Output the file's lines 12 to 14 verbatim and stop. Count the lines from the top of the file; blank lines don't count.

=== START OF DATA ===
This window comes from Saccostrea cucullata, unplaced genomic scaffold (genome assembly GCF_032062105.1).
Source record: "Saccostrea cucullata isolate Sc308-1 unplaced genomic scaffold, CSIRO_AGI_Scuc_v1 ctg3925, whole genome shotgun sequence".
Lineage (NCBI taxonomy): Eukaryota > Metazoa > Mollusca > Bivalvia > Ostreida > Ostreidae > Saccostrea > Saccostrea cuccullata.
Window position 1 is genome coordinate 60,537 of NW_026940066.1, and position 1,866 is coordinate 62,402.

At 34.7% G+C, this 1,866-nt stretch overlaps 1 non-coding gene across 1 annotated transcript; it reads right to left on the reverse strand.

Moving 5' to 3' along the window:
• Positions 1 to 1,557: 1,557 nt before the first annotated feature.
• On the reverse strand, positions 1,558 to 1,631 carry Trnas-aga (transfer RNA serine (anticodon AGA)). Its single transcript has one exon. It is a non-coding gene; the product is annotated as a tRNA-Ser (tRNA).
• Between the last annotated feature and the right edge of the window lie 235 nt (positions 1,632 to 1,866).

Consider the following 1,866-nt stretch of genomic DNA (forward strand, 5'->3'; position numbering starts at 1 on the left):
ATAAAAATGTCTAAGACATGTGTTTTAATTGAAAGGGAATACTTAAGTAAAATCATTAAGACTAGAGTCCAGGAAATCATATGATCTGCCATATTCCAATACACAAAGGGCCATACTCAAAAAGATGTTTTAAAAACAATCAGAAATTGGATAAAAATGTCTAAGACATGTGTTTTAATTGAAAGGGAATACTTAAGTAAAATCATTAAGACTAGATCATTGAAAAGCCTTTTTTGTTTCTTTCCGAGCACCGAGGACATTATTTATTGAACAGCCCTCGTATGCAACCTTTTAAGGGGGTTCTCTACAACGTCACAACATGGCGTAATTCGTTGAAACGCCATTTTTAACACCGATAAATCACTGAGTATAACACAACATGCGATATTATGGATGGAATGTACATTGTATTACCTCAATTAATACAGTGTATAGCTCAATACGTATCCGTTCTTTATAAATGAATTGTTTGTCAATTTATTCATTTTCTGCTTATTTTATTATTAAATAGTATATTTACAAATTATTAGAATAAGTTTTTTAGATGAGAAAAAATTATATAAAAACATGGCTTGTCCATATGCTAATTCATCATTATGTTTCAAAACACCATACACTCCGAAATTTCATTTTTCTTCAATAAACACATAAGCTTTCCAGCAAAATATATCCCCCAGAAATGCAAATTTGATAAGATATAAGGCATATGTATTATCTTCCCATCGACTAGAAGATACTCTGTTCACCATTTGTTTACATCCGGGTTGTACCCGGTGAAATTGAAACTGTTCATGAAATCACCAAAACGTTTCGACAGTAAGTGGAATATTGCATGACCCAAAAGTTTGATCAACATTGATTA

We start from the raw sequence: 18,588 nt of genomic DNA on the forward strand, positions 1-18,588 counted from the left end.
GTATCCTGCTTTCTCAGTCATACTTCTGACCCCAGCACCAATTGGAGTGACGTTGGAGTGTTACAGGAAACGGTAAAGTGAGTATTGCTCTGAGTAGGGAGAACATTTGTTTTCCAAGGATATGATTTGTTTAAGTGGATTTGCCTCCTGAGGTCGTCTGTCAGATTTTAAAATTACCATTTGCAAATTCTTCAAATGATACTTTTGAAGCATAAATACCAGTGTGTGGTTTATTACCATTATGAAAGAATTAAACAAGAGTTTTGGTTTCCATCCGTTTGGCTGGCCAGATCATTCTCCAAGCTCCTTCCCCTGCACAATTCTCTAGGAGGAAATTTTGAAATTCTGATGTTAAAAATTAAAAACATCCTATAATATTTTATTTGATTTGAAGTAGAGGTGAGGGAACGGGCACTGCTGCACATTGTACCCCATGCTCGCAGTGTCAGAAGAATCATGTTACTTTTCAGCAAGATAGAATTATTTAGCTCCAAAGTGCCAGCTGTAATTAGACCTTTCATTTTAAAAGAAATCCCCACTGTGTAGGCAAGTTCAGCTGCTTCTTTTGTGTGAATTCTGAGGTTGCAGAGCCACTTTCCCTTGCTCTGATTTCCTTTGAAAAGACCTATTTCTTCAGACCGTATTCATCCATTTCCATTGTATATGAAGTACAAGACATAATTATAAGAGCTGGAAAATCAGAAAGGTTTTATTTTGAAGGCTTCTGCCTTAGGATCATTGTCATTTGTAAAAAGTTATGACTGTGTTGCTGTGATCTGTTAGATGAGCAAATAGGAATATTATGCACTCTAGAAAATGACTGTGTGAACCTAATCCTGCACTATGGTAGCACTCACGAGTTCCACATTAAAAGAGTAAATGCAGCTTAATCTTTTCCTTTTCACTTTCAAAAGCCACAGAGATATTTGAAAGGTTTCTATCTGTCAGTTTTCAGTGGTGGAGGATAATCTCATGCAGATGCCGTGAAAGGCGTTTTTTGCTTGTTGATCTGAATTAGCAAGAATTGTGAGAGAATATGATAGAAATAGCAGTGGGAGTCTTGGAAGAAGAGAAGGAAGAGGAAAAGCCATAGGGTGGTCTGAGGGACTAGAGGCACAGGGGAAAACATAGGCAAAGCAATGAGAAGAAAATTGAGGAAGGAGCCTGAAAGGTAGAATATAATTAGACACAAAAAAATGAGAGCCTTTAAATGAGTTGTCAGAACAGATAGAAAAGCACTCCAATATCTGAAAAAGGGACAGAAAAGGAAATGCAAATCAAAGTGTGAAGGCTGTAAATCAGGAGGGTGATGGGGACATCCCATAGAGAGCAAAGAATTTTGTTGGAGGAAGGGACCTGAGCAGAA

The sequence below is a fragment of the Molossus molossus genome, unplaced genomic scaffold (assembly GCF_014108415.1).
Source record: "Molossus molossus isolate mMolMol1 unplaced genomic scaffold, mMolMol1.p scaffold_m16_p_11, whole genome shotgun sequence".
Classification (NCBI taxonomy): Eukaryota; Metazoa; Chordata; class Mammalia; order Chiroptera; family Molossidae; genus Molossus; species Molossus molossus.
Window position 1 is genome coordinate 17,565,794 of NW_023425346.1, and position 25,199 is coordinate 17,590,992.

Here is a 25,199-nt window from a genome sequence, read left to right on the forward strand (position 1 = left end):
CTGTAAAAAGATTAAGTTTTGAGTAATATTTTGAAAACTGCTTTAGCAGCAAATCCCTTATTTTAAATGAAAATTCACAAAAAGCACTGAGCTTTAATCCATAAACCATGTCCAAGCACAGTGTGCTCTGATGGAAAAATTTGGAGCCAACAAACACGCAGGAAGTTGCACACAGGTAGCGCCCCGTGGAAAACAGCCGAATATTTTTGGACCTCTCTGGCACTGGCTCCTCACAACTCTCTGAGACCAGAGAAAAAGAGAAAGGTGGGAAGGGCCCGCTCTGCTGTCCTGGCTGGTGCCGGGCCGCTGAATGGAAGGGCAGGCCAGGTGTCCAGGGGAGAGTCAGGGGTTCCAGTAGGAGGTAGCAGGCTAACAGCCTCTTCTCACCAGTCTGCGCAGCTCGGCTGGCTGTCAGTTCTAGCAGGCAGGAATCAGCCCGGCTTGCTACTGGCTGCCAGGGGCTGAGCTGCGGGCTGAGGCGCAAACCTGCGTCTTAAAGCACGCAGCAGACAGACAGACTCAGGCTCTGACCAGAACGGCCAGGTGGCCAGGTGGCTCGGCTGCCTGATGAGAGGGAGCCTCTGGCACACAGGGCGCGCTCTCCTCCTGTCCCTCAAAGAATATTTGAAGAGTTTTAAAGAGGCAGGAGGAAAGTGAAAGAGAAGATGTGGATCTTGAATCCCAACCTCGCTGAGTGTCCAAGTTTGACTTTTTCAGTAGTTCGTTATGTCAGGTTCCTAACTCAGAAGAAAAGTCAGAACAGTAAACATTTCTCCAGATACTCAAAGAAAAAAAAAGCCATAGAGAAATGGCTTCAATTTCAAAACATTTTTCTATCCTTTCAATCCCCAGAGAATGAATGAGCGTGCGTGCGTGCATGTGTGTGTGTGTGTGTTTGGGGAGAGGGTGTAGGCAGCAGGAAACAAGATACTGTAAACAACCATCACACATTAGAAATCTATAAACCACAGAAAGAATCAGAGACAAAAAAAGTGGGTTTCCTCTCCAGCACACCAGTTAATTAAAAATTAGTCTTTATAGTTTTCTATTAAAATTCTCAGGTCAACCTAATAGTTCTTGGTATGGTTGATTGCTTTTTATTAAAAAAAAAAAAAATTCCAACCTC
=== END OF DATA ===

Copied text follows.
We start from the raw sequence: 18,588 nt of genomic DNA on the forward strand, positions 1-18,588 counted from the left end.
GTATCCTGCTTTCTCAGTCATACTTCTGACCCCAGCACCAATTGGAGTGACGTTGGAGTGTTACAGGAAACGGTAAAGTGAGTATTGCTCTGAGTAGGGAGAACATTTGTTTTCCAAGGATATGATTTGTTTAAGTGGATTTGCCTCCTGAGGTCGTCTGTCAGATTTTAAAATTACCATTTGCAAATTCTTCAAATGATACTTTTGAAGCATAAATACCAGTGTGTGGTTTATTACCATTATGAAAGAATTAAACAAGAGTTTTGGTTTCCATCCGTTTGGCTGGCCAGATCATTCTCCAAGCTCCTTCCCCTGCACAATTCTCTAGGAGGAAATTTTGAAATTCTGATGTTAAAAATTAAAAACATCCTATAATATTTTATTTGATTTGAAGTAGAGGTGAGGGAACGGGCACTGCTGCACATTGTACCCCATGCTCGCAGTGTCAGAAGAATCATGTTACTTTTCAGCAAGATAGAATTATTTAGCTCCAAAGTGCCAGCTGTAATTAGACCTTTCATTTTAAAAGAAATCCCCACTGTGTAGGCAAGTTCAGCTGCTTCTTTTGTGTGAATTCTGAGGTTGCAGAGCCACTTTCCCTTGCTCTGATTTCCTTTGAAAAGACCTATTTCTTCAGACCGTATTCATCCATTTCCATTGTATATGAAGTACAAGACATAATTATAAGAGCTGGAAAATCAGAAAGGTTTTATTTTGAAGGCTTCTGCCTTAGGATCATTGTCATTTGTAAAAAGTTATGACTGTGTTGCTGTGATCTGTTAGATGAGCAAATAGGAATATTATGCACTCTAGAAAATGACTGTGTGAACCTAATCCTGCACTATGGTAGCACTCACGAGTTCCACATTAAAAGAGTAAATGCAGCTTAATCTTTTCCTTTTCACTTTCAAAAGCCACAGAGATATTTGAAAGGTTTCTATCTGTCAGTTTTCAGTGGTGGAGGATAATCTCATGCAGATGCCGTGAAAGGCGTTTTTTGCTTGTTGATCTGAATTAGCAAGAATTGTGAGAGAATATGATAGAAATAGCAGTGGGAGTCTTGGAAGAAGAGAAGGAAGAGGAAAAGCCATAGGGTGGTCTGAGGGACTAGAGGCACAGGGGAAAACATAGGCAAAGCAATGAGAAGAAAATTGAGGAAGGAGCCTGAAAGGTAGAATATAATTAGACACAAAAAAATGAGAGCCTTTAAATGAGTTGTCAGAACAGATAGAAAAGCACTCCAATATCTGAAAAAGGGACAGAAAAGGAAATGCAAATCAAAGTGTGAAGGCTGTAAATCAGGAGGGTGATGGGGACATCCCATAGAGAGCAAAGAATTTTGTTGGAGGAAGGGACCTGAGCAGAA

The sequence below is a fragment of the Molossus molossus genome, unplaced genomic scaffold (assembly GCF_014108415.1).